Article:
Gonorrhoea, often called the 'clap', is a sexually transmitted infection (STI) caused by a bacteria and spread directly by person to person contact. It is one of the commonest STIs and usually affects sexually active people between the ages of 16 and 25. It can occur in the vagina, penis, throat and rectum.
What Causes Gonorrhoea?
The infecting organism concerned is given the medical name Neisseria gonorrhoeae , and usually has an incubation period (the time between having sex and experiencing the first symptoms of gonorrhoea) of 2 days but may be as long as 10 days in some cases. Unfortunately, up to half of all people infected with gonorrhoea have no symptoms and so are not aware they are infected. Men are more likely to be aware of symptoms than women.
What Are The Signs And Symptoms Of Gonorrhoea?
In men, urination becomes painful and more frequent. There may be a creamy or greenish pus-like discharge from the penis, with irritation around the penis opening (the urethra) or a dull pain in the testicles which may also swell in size. People who engage in anal sex may notice anal irritation, soreness, rectal bleeding or an anal discharge.
Many women are symptom-free. In those who do have symptoms, there is usually painful urination, a creamy or coloured vaginal discharge, low abdominal pain and pain on intercourse.
It is very important to test for infection with gonorrhoea because of the risk of the disease spreading in an infected person with no symptoms. An accurate test is essential to allow for the accurate treatment to be given, as gonorrhoea is readily treatable. STD clinics are open to anyone at most NHS hospitals, and are usually now called GUM clinics, or genito-urinary medicine clinics.
Your doctor will have details of these in your area, or you can obtain their telephone number from the phone book. Most test results are available within 48 hours, and other tests can be carried out at the same time such as for syphilis or HIV. Simple swab tests are painless and easily taken at these clinics and it is important to remember they have strict codes of confidentiality.
What Treatment Might I Need?
Treatment is surprisingly simple, with a single large dose of penicillin being all that is needed in most cases. This can be as an injection, or tablet and other antibiotics can be used if there is a penicillin allergy. Since syphilis is sometimes caught at the same time as gonorrhoea, an follow-up check is recommended to make sure that all the symptoms have gone, and no new ones have appeared. Sex should be abstained from until it is confirmed there is no infection present, usually about three weeks. The sexual contacts of infected people should be treated and tested as a matter of routine. This prevents silent carriers' of the disease continuing to spread it through the community.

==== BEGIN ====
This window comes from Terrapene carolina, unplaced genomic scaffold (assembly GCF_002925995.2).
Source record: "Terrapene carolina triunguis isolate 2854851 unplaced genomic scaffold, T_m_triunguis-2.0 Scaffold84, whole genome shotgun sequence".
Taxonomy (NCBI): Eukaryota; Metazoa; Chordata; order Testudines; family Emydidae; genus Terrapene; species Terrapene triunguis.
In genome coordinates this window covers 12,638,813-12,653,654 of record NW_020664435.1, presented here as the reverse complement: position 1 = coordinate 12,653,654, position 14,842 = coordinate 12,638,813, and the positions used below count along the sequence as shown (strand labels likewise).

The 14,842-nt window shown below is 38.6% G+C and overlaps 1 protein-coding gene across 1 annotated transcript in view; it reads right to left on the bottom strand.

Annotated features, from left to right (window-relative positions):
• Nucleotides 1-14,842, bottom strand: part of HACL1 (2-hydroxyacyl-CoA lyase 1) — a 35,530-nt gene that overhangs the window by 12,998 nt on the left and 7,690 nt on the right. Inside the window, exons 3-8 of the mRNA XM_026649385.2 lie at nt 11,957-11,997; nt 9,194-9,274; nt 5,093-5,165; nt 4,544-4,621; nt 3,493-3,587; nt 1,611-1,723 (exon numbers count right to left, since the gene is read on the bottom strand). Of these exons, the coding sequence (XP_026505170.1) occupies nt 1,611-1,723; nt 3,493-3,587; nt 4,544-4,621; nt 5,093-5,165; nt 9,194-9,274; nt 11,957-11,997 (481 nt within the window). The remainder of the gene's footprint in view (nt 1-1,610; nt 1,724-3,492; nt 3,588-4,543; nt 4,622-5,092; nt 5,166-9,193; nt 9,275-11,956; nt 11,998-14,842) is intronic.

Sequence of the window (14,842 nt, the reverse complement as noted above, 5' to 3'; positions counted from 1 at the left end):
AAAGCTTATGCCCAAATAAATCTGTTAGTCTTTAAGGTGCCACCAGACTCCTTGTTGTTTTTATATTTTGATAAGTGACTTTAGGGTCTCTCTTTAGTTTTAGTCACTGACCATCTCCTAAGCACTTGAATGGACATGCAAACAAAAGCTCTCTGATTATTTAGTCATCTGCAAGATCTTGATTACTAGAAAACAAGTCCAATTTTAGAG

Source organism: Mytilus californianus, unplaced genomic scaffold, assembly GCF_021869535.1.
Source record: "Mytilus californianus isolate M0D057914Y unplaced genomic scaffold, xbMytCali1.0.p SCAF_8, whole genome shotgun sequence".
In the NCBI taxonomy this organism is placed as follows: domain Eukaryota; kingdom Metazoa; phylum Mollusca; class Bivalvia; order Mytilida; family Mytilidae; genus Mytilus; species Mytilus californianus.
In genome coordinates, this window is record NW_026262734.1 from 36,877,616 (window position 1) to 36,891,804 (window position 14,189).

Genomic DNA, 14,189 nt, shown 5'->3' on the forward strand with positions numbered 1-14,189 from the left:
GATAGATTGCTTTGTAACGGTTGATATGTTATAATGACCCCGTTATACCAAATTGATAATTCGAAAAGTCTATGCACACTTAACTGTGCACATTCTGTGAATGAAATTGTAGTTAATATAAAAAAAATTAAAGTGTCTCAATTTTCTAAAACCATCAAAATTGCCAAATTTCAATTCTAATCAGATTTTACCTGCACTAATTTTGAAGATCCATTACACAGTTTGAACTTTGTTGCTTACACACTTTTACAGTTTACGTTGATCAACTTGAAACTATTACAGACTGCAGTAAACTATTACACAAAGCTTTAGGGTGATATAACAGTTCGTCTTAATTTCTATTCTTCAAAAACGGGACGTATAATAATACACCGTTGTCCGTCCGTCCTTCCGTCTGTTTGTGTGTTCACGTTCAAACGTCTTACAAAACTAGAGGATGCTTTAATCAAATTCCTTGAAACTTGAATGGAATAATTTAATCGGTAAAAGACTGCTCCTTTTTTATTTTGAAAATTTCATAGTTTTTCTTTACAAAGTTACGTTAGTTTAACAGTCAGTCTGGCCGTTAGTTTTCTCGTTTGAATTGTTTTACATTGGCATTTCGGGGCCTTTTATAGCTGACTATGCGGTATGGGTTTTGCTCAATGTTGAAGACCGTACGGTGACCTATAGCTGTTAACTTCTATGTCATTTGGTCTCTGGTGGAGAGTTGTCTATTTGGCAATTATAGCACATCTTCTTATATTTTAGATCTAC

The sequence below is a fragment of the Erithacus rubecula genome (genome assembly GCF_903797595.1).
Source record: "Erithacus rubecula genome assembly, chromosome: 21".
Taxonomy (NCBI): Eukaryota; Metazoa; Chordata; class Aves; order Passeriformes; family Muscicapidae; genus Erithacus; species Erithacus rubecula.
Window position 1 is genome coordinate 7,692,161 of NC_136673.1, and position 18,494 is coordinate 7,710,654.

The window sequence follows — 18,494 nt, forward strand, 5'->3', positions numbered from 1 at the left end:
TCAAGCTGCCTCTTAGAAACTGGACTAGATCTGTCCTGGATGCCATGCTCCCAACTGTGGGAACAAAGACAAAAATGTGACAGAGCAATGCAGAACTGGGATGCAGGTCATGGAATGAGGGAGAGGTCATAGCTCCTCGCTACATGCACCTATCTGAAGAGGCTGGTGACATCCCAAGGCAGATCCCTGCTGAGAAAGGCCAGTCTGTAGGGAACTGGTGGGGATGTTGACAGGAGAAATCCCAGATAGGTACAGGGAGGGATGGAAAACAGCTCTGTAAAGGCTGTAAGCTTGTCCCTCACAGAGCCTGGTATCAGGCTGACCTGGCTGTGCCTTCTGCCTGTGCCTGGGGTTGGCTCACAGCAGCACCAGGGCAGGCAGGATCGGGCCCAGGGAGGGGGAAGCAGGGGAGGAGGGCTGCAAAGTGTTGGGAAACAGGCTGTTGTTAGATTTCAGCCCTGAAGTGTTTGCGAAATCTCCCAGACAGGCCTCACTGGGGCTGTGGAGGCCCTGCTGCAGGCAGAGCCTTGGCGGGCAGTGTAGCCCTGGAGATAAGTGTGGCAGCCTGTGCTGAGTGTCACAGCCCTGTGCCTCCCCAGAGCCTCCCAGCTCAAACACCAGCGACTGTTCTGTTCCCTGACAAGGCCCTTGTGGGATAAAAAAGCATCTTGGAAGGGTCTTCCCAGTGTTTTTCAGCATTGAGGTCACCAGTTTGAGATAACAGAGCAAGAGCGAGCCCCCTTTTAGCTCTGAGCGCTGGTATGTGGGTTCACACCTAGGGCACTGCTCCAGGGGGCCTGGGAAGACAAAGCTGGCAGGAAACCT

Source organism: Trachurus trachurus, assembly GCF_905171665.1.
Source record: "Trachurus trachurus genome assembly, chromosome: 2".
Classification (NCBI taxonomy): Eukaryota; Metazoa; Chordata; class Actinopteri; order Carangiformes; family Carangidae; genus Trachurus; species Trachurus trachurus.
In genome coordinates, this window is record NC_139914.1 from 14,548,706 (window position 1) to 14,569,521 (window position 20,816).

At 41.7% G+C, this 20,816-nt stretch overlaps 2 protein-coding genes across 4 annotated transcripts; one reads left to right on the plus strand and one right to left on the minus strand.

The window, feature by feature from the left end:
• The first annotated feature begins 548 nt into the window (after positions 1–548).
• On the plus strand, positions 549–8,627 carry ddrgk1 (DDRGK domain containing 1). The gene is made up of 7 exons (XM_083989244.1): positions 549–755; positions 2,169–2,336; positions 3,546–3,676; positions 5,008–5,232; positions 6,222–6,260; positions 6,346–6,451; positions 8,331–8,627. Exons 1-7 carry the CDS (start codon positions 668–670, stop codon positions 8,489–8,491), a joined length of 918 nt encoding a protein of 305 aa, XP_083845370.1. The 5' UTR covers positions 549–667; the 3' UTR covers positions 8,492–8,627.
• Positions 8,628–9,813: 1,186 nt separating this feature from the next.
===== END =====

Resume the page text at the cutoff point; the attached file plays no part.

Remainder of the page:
What Course Will The Illness Follow?
Following treatment, symptoms will begin to settle within 24 hours and when treated early there are no long-term complications of gonorrhoea. It is only when it remains untreated that complications can occur.
In men, the main complication is of inflammation of the testicles, leading to infertility problems. This is known as epididymitis. In women the main risk is of developing pelvic inflammatory disease (PID), an ascending infection which spreads from the vagina to the uterus and fallopian tubes, and is the major cause of infertility in the UK. There is also the higher risk of ectopic pregnancies - pregnancies outside the womb, as well as abscesses. Pregnant mothers who unknowingly are infected with gonorrhoea cannot pass it on to their baby in the womb, but may infect it during childbirth. This causes an eye infection in the baby, but is easily cured with simple penicillin treatment.
Can I Do Anything To Help Myself?
The only certain way to prevent gonococcal infection is not to have sex, or only have sex with someone who is known to be free of infection. If you are sexually active, the following tips are always sensible;
• Use condoms for vaginal, oral and anal intercourse.
• Limit your number of sexual partners, since the risk of acquiring an STD increases with the number of sexual contacts you have.
• Remember that alcohol and other 'recreational' drugs may cloud your judgment and increase your risk of exposure to STDs including gonorrhoea.
• Always wash your hands thoroughly during any treatment for gonorrhoea.
• If you are infected, use your own towels and flannel while you are being treated.
Tell Your Doctor
1. When did your symptoms start?
2. Have you recently formed a new sexual relationship?
3. Have you had similar symptoms before?
4. Have you had any unsafe sex recently, either heterosexual or homosexual?
5. Are you allergic to penicillin?
Ask Your Doctor
1. When was I likely to have caught gonorrhoea?
2. Who will tell all my sexual contacts, (or my partner)?
3. How frequently will I need follow-up checks?
4. How will I tell I am cured?
5. Will I always need to use barrier methods of contraception?
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